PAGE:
The remains of Grenfell Tower (Getty Images)
At least one former resident of Grenfell Tower, who had been evacuated after the fire disaster two weeks ago, says she is still being charged rent on the burnt-out flat in London.
A campaign director representing survivors of the fire said on Saturday a resident found out earlier this week that she has been charged for rent on a property from which she was evacuated along with hundreds of others in the surrounding buildings, when fire engulfed the 24-story building in west London on June 14.
"I had someone come to me yesterday saying they'd just got their bank card and things back, and seen that their rent has been deducted,” said Yvette Williams, coordinator of Justice4Grenfell campaign group.
It is not known how many other former residents have also had rent deducted for their homes.
“I don't know how many but I would imagine all the people who have been evacuated are still being charged,” said Sue Caro, another member of Justice4Grenfell. “I have heard the same complaint a few days ago from someone else.”
She further said that people are concerned if they stop paying rent they will lose their tenancy. “This is just another area of stress people do not need at this time. The council are just performing appallingly."
People rally for "Justice for Grenfell Tower" in London on June 21, 2017. (Photo by AFP)
Conservative councilor Catherine Faulks however branded the rent incident as “very tiny,” before tracking back on her words.
“Oh come on, that’s a tiny thing — I mean it’s not a tiny thing for them it’s a huge thing and it’s very upsetting," she said.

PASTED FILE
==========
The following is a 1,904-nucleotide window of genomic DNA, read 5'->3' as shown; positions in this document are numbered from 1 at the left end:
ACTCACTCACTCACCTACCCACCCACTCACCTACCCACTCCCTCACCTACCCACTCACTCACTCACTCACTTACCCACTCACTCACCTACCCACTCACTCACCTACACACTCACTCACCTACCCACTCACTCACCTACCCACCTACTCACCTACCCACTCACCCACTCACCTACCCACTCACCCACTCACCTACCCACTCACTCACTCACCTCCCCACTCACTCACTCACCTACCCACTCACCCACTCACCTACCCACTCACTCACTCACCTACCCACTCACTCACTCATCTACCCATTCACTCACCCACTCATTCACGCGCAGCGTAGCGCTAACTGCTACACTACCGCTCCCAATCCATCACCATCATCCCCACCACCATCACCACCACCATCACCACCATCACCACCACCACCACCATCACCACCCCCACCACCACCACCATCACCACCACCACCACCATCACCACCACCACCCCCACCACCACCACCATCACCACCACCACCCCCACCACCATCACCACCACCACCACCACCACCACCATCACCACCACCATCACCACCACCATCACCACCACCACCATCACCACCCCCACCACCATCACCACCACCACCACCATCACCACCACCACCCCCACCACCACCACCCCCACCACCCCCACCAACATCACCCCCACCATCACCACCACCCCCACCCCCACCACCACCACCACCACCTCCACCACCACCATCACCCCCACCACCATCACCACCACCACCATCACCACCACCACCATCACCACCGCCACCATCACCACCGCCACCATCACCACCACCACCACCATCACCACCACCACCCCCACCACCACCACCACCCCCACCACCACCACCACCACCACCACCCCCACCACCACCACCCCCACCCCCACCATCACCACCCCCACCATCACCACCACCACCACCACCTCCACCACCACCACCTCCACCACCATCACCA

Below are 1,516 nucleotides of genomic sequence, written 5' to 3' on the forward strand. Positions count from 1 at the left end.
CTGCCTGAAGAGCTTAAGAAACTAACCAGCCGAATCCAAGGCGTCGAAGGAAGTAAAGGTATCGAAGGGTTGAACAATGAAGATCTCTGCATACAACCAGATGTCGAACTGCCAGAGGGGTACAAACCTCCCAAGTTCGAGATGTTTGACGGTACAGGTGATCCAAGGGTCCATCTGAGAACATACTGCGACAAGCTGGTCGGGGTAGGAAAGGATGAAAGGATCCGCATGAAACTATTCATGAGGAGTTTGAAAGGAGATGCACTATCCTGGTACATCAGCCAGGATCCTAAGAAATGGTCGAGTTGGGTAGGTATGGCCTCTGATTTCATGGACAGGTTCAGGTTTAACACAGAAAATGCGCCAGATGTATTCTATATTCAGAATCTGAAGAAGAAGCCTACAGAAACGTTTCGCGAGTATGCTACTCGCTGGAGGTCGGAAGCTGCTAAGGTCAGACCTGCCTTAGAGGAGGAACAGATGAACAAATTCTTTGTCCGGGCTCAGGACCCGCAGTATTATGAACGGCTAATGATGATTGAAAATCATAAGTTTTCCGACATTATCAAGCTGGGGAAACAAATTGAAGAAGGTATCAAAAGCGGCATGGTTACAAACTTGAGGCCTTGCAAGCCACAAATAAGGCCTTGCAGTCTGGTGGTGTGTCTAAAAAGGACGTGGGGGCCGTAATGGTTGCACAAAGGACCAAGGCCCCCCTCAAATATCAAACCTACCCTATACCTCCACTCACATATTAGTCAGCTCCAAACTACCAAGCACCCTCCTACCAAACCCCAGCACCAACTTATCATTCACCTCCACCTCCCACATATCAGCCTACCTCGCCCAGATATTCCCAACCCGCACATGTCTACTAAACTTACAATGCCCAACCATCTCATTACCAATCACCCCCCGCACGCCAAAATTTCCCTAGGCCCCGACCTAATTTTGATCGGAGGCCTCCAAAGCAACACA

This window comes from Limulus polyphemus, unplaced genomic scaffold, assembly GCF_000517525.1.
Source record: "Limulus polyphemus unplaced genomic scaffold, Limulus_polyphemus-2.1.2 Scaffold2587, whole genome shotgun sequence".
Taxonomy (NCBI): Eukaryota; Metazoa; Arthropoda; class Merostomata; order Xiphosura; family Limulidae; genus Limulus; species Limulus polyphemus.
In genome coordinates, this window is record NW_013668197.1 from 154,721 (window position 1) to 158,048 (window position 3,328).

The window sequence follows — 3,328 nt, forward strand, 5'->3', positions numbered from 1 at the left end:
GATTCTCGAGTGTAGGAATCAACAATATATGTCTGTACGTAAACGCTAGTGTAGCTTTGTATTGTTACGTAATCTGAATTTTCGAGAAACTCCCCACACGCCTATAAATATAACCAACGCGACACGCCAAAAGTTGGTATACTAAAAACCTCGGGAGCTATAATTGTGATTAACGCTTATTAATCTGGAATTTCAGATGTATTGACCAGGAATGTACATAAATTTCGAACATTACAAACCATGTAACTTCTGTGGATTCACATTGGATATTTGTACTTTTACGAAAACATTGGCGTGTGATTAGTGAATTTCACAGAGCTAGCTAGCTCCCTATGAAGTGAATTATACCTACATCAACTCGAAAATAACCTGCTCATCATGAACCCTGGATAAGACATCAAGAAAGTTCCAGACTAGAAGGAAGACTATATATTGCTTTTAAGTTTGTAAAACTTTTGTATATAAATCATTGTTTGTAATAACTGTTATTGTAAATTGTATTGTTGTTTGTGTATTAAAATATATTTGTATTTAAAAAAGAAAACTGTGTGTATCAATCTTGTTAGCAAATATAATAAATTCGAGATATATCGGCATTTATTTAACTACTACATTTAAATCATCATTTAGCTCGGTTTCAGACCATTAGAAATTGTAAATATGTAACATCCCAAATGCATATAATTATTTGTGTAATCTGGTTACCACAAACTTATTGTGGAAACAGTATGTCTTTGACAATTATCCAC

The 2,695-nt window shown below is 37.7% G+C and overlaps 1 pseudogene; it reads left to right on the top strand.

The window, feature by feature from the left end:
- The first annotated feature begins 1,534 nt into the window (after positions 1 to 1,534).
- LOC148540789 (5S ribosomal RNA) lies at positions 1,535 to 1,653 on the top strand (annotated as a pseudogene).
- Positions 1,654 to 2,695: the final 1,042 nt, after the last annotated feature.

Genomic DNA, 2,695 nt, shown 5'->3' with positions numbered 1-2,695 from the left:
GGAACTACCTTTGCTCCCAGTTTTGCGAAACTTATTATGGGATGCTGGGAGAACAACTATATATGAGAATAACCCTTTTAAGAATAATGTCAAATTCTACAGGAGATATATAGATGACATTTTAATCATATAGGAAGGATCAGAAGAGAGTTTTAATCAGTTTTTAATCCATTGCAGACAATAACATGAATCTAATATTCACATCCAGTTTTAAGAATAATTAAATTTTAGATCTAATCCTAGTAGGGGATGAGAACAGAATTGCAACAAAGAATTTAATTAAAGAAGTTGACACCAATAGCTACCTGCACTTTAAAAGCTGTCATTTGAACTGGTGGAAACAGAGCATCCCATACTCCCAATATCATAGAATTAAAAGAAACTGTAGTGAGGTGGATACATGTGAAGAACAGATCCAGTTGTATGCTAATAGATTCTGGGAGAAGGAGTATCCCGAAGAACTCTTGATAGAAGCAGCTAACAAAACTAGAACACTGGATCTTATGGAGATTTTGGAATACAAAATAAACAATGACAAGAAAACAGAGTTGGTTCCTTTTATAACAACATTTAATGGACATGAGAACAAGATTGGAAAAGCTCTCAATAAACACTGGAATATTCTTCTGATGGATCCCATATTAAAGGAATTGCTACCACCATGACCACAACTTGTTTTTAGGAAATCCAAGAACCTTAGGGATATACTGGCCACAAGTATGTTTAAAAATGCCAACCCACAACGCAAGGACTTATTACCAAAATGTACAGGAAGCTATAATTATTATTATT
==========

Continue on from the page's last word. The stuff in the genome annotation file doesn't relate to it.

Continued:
Kensington and Chelsea council is under fire for mishandling of the response to the fire disaster which claimed the lives of at least 80 people.
The Conservative head of the council Nicholas Paget-Brown resigned on Friday, saying he accepted a “share of responsibility” for the “perceived failings.” He became the focus of protests over the council’s actions before and after the deadly blaze.
Meanwhile, London Mayor Sadiq Khan, who was backed by Labour Party, urged Prime Minister Theresa May to appoint commissioners to run the local government.
Mayor of London Sadiq Khan leaves St Clement's church in Notting Hill, west London, on June 18, 2017, close to Grenfell Tower, after attending a Sunday service. (Photo by AFP)
Khan wrote a letter to May on Friday in which he asked her to take the unusual step, because the elected Kensington and Chelsea Council has "lost the trust of local residents."
He said since London residents “feel desperately neglected,” the government must appoint "untainted" commissioners with "a genuine empathy for local people and the situation they face.”
Government  rejects request to replace local authority 
The May government however rejected to appoint commissioners to run the local government, saying this was not the time for the central government to get directly involved.
“It is right the council leader stepped down given the initial response to the Grenfell tragedy," British Communities Secretary Sajid Javid said in a statement on Saturday.
"The process to select his successor will be independent of government, but we will be keeping a close eye on the situation. If we need to take further action, we won't hesitate to do so," he added.

Post a Comment Blogger

Note: only a member of this blog may post a comment.